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Parts of the government shut down at the end of the day on Friday after the House and Senate were unable to come to an agreement on funding. The main source of disagreement was Trump's demand for $5 billion for his proposed wall along the southern border.

The Senate passed a stopgap measure earlier in the week that included $1.6 billion for border security.

The House then passed a measure that contained $5.7 billion for the wall, a bill that was stonewalled in the Senate.

The White House early in the week had signaled it would accept a funding bill to keep the government open that contained less than Trump's desired $5 billion in wall funding, but the president reversed course late in the week amid criticism from his staunchest conservative supporters.

Friday's shutdown, which affects about 25 percent of the federal government, is the third shutdown in the past year.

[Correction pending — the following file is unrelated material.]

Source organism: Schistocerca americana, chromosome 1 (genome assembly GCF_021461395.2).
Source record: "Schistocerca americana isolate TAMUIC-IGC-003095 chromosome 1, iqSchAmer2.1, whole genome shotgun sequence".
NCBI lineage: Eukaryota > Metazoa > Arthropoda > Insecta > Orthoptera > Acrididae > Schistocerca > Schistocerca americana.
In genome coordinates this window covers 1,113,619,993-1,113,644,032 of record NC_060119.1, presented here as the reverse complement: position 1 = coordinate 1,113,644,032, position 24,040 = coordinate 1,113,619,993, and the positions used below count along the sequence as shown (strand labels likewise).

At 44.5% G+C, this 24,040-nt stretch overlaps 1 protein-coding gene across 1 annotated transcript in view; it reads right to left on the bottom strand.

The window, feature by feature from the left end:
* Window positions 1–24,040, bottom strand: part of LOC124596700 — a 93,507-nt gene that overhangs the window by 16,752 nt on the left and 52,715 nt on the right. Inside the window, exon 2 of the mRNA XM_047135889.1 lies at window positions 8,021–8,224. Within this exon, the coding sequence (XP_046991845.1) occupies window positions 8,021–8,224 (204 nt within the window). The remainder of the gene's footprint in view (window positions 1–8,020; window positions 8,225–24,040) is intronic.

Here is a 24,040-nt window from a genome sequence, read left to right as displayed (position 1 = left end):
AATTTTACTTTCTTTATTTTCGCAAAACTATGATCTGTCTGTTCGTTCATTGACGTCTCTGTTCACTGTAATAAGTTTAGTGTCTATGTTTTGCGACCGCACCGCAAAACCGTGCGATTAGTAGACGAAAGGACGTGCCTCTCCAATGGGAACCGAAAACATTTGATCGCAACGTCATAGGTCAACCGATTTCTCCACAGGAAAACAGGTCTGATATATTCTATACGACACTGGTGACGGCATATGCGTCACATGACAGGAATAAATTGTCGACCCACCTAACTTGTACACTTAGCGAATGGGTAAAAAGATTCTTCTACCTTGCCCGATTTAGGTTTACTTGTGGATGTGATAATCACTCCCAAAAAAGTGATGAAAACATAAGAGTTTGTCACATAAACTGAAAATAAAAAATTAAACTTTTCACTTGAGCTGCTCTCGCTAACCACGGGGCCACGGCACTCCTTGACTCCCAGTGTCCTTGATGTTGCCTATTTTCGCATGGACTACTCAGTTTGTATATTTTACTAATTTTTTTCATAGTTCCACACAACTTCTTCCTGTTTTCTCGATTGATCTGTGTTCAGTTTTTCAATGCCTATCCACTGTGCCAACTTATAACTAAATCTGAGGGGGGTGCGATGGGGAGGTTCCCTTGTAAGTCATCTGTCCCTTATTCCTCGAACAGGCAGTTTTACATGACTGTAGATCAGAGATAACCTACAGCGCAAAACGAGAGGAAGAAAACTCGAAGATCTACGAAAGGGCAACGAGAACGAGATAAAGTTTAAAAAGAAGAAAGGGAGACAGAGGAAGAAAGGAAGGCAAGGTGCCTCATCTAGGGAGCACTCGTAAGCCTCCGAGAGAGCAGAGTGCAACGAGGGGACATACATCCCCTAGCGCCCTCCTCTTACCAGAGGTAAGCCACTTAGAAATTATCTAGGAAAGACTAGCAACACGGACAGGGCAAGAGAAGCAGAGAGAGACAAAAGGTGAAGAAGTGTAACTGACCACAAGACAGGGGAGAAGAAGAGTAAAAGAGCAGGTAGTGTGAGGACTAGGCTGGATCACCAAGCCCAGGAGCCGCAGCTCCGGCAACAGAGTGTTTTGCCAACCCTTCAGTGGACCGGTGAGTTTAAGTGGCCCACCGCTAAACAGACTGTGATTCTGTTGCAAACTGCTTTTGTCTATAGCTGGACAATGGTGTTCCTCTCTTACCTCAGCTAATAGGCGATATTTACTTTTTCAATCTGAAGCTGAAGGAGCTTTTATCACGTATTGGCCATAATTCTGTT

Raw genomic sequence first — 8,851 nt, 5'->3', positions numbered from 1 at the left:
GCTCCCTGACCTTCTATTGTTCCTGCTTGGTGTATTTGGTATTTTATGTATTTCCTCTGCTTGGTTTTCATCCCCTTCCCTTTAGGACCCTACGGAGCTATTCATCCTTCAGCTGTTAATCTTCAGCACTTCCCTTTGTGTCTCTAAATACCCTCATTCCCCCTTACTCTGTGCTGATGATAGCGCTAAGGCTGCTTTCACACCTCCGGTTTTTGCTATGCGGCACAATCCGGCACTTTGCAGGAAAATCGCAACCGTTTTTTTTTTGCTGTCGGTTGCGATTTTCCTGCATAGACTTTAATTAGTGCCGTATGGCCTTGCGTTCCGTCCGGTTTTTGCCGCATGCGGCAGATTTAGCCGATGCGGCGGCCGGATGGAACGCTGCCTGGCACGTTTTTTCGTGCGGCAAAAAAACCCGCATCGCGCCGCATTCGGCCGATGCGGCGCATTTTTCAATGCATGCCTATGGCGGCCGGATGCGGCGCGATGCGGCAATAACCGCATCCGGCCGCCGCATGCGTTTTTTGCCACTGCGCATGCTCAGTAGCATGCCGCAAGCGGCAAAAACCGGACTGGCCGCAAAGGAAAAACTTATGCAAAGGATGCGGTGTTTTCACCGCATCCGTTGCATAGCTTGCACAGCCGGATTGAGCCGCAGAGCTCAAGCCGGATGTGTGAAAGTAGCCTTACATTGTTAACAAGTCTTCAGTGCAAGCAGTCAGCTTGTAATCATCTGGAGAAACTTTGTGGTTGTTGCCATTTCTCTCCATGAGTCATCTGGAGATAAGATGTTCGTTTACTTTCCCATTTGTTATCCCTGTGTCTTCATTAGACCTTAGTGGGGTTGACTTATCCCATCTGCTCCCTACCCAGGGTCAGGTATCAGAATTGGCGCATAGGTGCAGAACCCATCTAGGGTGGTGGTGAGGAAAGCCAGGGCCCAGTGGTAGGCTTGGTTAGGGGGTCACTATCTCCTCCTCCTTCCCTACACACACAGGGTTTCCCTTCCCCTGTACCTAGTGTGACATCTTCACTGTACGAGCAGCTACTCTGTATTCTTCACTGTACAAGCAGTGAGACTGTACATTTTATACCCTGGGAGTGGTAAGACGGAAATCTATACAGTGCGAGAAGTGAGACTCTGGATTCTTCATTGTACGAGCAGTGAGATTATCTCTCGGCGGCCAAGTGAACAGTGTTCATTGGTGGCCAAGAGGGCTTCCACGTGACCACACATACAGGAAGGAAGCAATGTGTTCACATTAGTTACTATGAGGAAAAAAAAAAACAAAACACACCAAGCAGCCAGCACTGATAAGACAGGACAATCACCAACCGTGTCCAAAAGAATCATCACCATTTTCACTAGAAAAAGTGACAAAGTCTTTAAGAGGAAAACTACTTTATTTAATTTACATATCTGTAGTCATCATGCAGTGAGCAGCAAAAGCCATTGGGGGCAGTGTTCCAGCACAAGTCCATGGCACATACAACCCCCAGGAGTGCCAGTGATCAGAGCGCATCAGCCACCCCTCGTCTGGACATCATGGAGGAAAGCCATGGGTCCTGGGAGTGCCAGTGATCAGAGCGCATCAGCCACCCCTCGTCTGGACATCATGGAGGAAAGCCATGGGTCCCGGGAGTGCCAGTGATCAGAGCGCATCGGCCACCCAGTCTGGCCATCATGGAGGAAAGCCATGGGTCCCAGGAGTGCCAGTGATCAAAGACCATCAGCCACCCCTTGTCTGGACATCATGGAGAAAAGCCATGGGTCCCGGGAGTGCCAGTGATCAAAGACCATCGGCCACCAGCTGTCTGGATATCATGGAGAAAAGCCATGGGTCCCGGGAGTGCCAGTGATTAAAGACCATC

Trump pushed back on Saturday against criticism related to the shutdown and his decision to pull U.S. troops out of Syria.

He justified the latter decision by arguing that the U.S. has already been engaged in the Middle Eastern country's civil war longer than planned. He further declared the Islamic State in Iraq and Syria (ISIS) is "largely defeated," and that other countries "should be able to easily take care of whatever remains."

The president's latest remarks were less forceful than his initial announcement, in which he declared the U.S. had "won" and that the terrorist group was "defeated."